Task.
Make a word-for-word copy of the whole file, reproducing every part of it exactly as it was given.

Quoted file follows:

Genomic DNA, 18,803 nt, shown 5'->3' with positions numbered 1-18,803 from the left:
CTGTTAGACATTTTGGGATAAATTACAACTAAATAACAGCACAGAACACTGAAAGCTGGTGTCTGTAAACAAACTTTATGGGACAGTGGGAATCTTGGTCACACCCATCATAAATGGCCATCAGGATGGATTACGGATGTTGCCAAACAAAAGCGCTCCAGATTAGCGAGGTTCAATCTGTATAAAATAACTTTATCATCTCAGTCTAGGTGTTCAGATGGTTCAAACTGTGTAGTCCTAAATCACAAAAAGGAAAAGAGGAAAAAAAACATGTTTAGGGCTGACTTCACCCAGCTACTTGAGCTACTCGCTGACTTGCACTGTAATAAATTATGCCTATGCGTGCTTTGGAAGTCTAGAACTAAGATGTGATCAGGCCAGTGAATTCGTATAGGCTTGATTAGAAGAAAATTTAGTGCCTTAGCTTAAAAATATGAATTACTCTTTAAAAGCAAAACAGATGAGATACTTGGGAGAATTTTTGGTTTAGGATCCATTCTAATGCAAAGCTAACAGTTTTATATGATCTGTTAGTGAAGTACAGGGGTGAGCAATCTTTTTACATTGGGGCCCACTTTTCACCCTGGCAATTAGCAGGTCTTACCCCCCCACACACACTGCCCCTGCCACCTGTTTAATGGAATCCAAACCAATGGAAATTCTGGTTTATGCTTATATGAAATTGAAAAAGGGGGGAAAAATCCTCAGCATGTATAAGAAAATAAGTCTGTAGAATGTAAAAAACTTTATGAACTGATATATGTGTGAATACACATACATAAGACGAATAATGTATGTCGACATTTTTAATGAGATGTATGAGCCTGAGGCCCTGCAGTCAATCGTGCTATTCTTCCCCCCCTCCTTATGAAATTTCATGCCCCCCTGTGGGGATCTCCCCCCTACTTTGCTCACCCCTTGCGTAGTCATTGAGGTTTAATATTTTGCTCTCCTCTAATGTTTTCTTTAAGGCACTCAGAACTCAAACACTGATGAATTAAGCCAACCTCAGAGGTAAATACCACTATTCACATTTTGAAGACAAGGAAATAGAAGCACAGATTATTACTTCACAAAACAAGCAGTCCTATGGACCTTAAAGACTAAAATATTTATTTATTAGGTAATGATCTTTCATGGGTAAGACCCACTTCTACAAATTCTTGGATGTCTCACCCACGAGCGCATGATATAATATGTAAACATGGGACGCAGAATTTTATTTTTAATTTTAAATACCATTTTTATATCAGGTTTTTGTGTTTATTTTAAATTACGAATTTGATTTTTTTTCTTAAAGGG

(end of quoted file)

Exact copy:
Genomic DNA, 18,803 nt, shown 5'->3' with positions numbered 1-18,803 from the left:
CTGTTAGACATTTTGGGATAAATTACAACTAAATAACAGCACAGAACACTGAAAGCTGGTGTCTGTAAACAAACTTTATGGGACAGTGGGAATCTTGGTCACACCCATCATAAATGGCCATCAGGATGGATTACGGATGTTGCCAAACAAAAGCGCTCCAGATTAGCGAGGTTCAATCTGTATAAAATAACTTTATCATCTCAGTCTAGGTGTTCAGATGGTTCAAACTGTGTAGTCCTAAATCACAAAAAGGAAAAGAGGAAAAAAAACATGTTTAGGGCTGACTTCACCCAGCTACTTGAGCTACTCGCTGACTTGCACTGTAATAAATTATGCCTATGCGTGCTTTGGAAGTCTAGAACTAAGATGTGATCAGGCCAGTGAATTCGTATAGGCTTGATTAGAAGAAAATTTAGTGCCTTAGCTTAAAAATATGAATTACTCTTTAAAAGCAAAACAGATGAGATACTTGGGAGAATTTTTGGTTTAGGATCCATTCTAATGCAAAGCTAACAGTTTTATATGATCTGTTAGTGAAGTACAGGGGTGAGCAATCTTTTTACATTGGGGCCCACTTTTCACCCTGGCAATTAGCAGGTCTTACCCCCCCACACACACTGCCCCTGCCACCTGTTTAATGGAATCCAAACCAATGGAAATTCTGGTTTATGCTTATATGAAATTGAAAAAGGGGGGAAAAATCCTCAGCATGTATAAGAAAATAAGTCTGTAGAATGTAAAAAACTTTATGAACTGATATATGTGTGAATACACATACATAAGACGAATAATGTATGTCGACATTTTTAATGAGATGTATGAGCCTGAGGCCCTGCAGTCAATCGTGCTATTCTTCCCCCCCTCCTTATGAAATTTCATGCCCCCCTGTGGGGATCTCCCCCCTACTTTGCTCACCCCTTGCGTAGTCATTGAGGTTTAATATTTTGCTCTCCTCTAATGTTTTCTTTAAGGCACTCAGAACTCAAACACTGATGAATTAAGCCAACCTCAGAGGTAAATACCACTATTCACATTTTGAAGACAAGGAAATAGAAGCACAGATTATTACTTCACAAAACAAGCAGTCCTATGGACCTTAAAGACTAAAATATTTATTTATTAGGTAATGATCTTTCATGGGTAAGACCCACTTCTACAAATTCTTGGATGTCTCACCCACGAGCGCATGATATAATATGTAAACATGGGACGCAGAATTTTATTTTTAATTTTAAATACCATTTTTATATCAGGTTTTTGTGTTTATTTTAAATTACGAATTTGATTTTTTTTCTTAAAGGG